We are really focusing on the past tense with my Spanish 2 classes. We started with a Weekend Chat / Card Talk style activity to focus on the word ‘fue’ (went), which you can read about here.

Teaching “said” in Spanish class

Moving on from ‘fue‘, today we started focusing on the high frequency word ‘dijo’ (said). To begin, I had each of the students write an imaginary rumor in Spanish on a small piece of paper, and write their own name on the paper as well. I made sure that all students understand that the rumors were to be silly, fantastical, and completely baseless–nothing that anyone else would be offended by. Some examples that my students came up with were “The entrance to Narnia is in Spanish class”, “X went to the zoo and kissed a monkey”, “X is a robot”, “Mrs. Bex likes speaking French”, “X is the President of Cuba”, etc.

Share the rumors

I told students to write down their rumors and to keep them TOP SECRET! They could not share what they were writing down with any classmates. When they finished writing, I collected them. I stood in front of the class and read each one silently to myself as I received it, and I acted very shocked at what I read. Once I had most of the rumors, I began sharing them one at a time with the class. I picked creative rumors and the ones that I knew would not offend. To share a rumor, I simply read it aloud (making small changes for accuracy and comprehensibility). I repeated it a few times and asked a few clarifying questions to make sure that all students understood what the rumor was saying.

Identify the source

Next, I asked students, «¿Quién lo dijo?» (Who said it?). It was their job to guess who the author of the rumor was! I accepted their guesses, and we eventually figured out the source for each rumor by voting for each suggestion and then interrogating the accused parties.

Is the rumor true?

Finally, it was time for LOTS of fun! We continued discussing the rumor as a class, deciding whether or not it was true. If the class determined that the rumor was NOT true, we also discussed the source’s motivation for starting a false rumor. Of course, nothing that was shared was actually true; so this was all just a marvelous exercise in imagination. We had a total blast, and the rumors (like our Narnia closet!) stayed with us for the rest of the year!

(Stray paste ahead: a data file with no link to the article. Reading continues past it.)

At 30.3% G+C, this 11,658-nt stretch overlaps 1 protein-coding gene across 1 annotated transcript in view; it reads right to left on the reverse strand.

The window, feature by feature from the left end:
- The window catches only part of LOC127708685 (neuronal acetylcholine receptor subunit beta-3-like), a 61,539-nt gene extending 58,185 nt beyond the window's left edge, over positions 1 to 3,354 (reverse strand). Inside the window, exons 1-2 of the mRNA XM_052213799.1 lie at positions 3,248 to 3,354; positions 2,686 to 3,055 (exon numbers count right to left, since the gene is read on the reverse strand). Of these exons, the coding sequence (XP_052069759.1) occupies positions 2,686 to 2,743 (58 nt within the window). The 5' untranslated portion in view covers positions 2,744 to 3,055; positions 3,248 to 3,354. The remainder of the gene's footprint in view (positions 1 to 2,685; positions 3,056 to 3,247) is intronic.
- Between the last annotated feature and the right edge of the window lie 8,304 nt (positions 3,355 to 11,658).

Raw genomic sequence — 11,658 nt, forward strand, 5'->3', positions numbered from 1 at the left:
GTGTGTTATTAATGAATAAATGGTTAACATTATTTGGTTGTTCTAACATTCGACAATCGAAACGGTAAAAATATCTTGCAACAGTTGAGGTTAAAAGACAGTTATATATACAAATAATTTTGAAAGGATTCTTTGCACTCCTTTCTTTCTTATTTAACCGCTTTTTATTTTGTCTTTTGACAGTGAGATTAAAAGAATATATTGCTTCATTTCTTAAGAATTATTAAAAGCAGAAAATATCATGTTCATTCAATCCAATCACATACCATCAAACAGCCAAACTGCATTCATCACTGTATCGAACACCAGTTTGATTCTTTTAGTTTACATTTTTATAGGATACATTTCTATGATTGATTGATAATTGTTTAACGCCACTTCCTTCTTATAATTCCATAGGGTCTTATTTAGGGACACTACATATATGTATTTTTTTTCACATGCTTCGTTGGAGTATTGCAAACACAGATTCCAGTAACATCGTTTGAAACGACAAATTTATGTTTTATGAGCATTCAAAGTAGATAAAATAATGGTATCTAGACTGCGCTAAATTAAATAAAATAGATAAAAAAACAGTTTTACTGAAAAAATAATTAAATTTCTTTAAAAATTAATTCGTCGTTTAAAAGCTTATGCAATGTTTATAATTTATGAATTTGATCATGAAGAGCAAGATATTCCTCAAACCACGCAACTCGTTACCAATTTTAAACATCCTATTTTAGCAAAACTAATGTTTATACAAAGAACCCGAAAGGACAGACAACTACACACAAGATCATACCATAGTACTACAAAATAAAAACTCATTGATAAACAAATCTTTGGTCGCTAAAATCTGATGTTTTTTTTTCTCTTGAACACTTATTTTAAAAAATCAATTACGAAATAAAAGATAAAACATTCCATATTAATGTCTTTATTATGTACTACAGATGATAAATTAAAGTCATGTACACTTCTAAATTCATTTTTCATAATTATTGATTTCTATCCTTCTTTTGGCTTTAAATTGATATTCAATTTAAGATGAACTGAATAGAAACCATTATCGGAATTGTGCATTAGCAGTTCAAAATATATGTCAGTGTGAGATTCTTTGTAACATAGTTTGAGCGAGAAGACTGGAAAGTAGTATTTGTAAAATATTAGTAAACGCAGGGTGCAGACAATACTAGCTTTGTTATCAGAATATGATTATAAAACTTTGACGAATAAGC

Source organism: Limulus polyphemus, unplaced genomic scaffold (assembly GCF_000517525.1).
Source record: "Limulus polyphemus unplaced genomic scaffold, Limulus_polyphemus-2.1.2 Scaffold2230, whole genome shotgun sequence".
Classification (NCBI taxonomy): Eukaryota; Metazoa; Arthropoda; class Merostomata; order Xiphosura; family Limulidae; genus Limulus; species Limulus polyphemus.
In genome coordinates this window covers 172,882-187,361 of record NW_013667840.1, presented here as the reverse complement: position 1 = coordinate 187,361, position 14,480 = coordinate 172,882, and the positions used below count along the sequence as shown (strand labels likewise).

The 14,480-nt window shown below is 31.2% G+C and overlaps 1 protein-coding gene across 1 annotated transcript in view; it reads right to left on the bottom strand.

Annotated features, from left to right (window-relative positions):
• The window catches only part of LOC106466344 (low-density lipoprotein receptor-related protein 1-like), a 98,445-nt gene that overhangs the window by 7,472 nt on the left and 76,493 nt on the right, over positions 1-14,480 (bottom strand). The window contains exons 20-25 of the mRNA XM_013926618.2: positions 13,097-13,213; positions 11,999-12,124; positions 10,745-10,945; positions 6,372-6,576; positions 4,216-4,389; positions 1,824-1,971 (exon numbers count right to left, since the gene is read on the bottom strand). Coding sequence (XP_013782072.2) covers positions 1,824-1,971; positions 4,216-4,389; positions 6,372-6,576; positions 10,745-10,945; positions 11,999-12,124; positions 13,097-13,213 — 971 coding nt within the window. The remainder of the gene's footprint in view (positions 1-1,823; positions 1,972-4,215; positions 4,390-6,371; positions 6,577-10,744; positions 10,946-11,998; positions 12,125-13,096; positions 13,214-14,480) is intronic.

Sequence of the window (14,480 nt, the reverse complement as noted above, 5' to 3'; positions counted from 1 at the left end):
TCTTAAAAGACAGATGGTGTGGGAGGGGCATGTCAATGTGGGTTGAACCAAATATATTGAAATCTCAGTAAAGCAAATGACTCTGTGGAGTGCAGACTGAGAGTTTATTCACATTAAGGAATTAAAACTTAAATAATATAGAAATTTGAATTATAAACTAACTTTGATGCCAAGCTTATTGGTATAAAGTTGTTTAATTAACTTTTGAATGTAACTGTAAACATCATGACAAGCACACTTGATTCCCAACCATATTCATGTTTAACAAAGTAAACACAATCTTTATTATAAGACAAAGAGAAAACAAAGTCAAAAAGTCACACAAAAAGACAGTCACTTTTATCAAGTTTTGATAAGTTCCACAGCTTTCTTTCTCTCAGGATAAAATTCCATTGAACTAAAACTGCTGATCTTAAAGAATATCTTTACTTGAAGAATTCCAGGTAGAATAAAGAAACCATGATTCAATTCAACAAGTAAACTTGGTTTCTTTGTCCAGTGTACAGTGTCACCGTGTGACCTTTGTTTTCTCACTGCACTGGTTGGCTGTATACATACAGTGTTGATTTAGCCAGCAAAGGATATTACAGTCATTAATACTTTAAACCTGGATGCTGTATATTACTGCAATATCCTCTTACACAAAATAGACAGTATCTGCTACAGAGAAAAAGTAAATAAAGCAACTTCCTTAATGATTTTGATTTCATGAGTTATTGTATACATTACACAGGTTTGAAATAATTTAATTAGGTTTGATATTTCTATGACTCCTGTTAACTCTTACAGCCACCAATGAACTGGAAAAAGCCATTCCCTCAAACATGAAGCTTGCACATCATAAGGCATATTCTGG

Super fun and very easy to prep! This could be done anytime as a game, even if you are not intentionally focusing on the high frequency word ‘dijo’.

Use the verb "said" as the basis for an often-hilarious class discussion that your Spanish students will love!

12 replies on “Rumors lesson plan

      1. One deep (and I mean deep!) rumor was that someone had a married friend, who also maintains a dating profile! Luckily, no names were involved. Most were the usual “so-and-so is dating.” One of the funniest was that a student who lives right next to the school actually lives under a bridge.

        I did come across a version of Adele’s Rumor Has It in Spanish (El Rumor Dice). I played it as they were walking in, and most were able to start singing along with “el rumor dice…” as it continued. Might be a great addition if you or others further develop this lesson.

      2. Martina! My students LOVED this activity! So much so, we played “Teléfono” the next day using the rumors. It was great fun! Thank you.

  1. Since I teach middle schol (6-8) and have some SUUUUPER sassy kids, I felt that rumors about other students was a can of worms I did not want to get into, so I changed it to “There is a new student in our school….this student hears rumors about the different teachers….what are these rumors?” SO FUNNY.

    My favorite: “Mr.H has a collection of bunny slippers.”

  2. I took the suggestion of creating rumors about teachers which was awesome!

    Favorite rumor: Our English teacher doesn’t know the alphabet.

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